When it comes to weddings, I think of breakup songs, and when it comes to birthdays, I think of death. I’m still the girl who smears her name with her pinky, and wears the cake icing on her nose before making a wish, but somewhere down the line, I’ve begun to value life, so much so that it makes me think of the end of it. I guess that’s what aging is about: no longer thinking you’re immortal but risking and living as if you are. I will spare you the ass-twitching “love like you’ve never had your heart broken” crap, but I am, I warn you, about to unapologetically take a turn into a marsh of maudlin.
Sometimes I hold the possibility in my mind, because one day it might be a reality, that you’ve died. I feel a deep ache and most of all an extraordinary sense of missing you. A fear of forgetting details about you, an anger that you won’t be there when I need advice, an unfairness that I didn’t know every last thing there was to know, a guilt that I could have tried harder, could have spent more time making memories, savoring, giving me more stories to tell, and more to hold on to of you. The comfort of you. The peace and security I feel simply knowing you’re in my life. At every touching moment of my life after you’re gone, I’ll be overwhelmingly saddened by the fact that you’re not there to celebrate it, to cry over it, to curse it, complain about it, make me laugh about it, or to experience it deeply.
I’ll have to remind myself that while you were here, in your own timeline, however long or brief, you felt love and joy. And for me to experience those things fully in my own life, it means enjoying the moment as it’s happening, savoring my own joy and not clouding it with the sadder thoughts of unfairness. Of “why didn’t I?”‘s. Of “what if?s” Because they’re useless, really, and always lead us to the same place: that we can’t take it back. We can only do it better the next time we have a chance.
One thing I’ll always know is that you loved me unconditionally. You loved me when I made mistakes, when I failed, when I was chosen last, and when I wasn’t the best. You loved me win or lose. With or without a job. Without the makeup, with the extra weight, even when I smelled. When I was cruel or reckless, when I flat out chose wrong, you didn’t give up and made me believe and know I was capable of more. Whether you know it or not, being loved so fully by you has made me who I am. I’m a mold from that love, which enables me (it’s a gift from you) to love in the exact same way: win or lose.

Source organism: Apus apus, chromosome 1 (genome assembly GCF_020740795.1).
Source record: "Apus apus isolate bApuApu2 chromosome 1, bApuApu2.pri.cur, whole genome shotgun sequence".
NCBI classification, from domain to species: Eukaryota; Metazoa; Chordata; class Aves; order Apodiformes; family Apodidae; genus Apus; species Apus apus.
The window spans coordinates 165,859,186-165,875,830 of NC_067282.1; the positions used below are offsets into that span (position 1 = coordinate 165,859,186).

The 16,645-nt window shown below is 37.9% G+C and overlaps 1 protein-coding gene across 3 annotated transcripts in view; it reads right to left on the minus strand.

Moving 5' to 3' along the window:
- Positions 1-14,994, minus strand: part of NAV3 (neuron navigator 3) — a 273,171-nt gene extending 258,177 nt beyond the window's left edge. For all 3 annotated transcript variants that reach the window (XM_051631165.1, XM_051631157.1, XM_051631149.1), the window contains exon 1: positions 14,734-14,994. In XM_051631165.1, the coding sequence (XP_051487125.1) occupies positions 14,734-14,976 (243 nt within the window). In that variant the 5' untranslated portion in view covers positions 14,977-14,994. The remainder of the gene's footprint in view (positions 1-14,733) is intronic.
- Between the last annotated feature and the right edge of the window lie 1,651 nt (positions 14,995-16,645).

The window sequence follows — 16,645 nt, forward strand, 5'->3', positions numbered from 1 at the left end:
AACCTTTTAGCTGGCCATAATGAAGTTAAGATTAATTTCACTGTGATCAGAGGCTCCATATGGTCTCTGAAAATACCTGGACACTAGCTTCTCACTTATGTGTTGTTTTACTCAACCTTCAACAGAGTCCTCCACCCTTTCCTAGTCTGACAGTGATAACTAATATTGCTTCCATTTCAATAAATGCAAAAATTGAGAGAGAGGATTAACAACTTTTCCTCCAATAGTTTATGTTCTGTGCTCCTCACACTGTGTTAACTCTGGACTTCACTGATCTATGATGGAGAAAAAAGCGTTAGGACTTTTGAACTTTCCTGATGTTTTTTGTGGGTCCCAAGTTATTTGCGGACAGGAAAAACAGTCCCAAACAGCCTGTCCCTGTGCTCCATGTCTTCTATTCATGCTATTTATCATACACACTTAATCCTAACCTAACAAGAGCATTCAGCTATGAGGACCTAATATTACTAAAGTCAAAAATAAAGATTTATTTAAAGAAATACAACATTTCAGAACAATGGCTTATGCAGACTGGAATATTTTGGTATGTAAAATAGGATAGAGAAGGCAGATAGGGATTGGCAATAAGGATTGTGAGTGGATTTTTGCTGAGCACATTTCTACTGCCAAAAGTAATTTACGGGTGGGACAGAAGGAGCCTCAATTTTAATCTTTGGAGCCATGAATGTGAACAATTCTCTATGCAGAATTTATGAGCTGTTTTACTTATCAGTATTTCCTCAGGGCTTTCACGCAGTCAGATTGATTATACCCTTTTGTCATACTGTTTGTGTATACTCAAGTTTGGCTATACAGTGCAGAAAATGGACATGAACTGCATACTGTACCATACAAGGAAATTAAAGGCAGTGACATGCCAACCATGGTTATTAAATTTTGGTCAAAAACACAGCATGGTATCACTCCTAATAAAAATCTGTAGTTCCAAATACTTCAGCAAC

I think the key to a happy life, a full life, is to love all you have, to feel lucky for each interaction, to watch and interact and learn from the people in your circle, BUT to realize that they’re not yours to keep. When you go at life with this outlook, you take responsibility for your own happiness and don’t overstep your bounds and force your crap onto someone else. You have to love deeply, but loosely, knowing each of us has our own journey and that those in our path will forever change it, change us, but they’re not ours to keep. We all have to embrace the unknown. And one of the hardest things to realize is that it’s not disloyal to move forward. I think so many of us allow guilt to discolor our happiest moments because we think we’re betraying the person who’s gone. We worry that if we aren’t constantly grieving and missing and aching that it means we loved them less. We wrongly equate the severity of our pain with the depth and sincerity of our love.
The truth is–and it’s hard to always live it this way–that it’s a cycle, and one day when it’s our turn, we’ll leave behind loved ones who’ll feel angry that we’re not there to experience things with them, angry that we didn’t have more opportunities to experience the highs. It’s why in honor of those we love, we have to commit to eating the marrow, to live without the self-inflicted guilt, to live our lives out loud while they’re ours to live.
I’m not saying it’s easy to love loosely. The truth is we can’t live our lives in prevention mode, keeping our feelings under lockdown, hoping to escape the inevitable pain one day. Because, frankly, it never works. But it has to make it easier seeing each moment as a loan.
As a mother, I remind myself that I get their spirits, am allowed to witness their joys, see and come to understand the way they make meaning of things, watch as they handle change and heartache, see them grow. I remember when Abigail was just able to pull herself into a stand. I watched as she toyed with the idea of gripping onto an activity table with one hand while testing the limits of her body. How she learned to bend to the side and still hold on, to pick a toy off the floor while still standing. I love that I’m able to observe their lives, that they’re mine on loan.
All that I love is a part of who I am. Those moments together are mine, but THEY are not. Each of us has to let go and let one another live our own lives.
So if you ever die, if it ever seems like I’ve moved on, know that you’ve changed my life and I’ll forever be changed because of the life you lived and allowed me to witness. You’ll always be a part of me. I’ll try to imagine that you’re there with me, experiencing it all with me, every last drop because no matter what, you really will always be with me. Out of my love for you and all those loved ones I’ll one day leave behind, I owe it to all of us to make the kind of memories that last a few lifetimes. And I hope you, dear reader, will do the same while you’re here.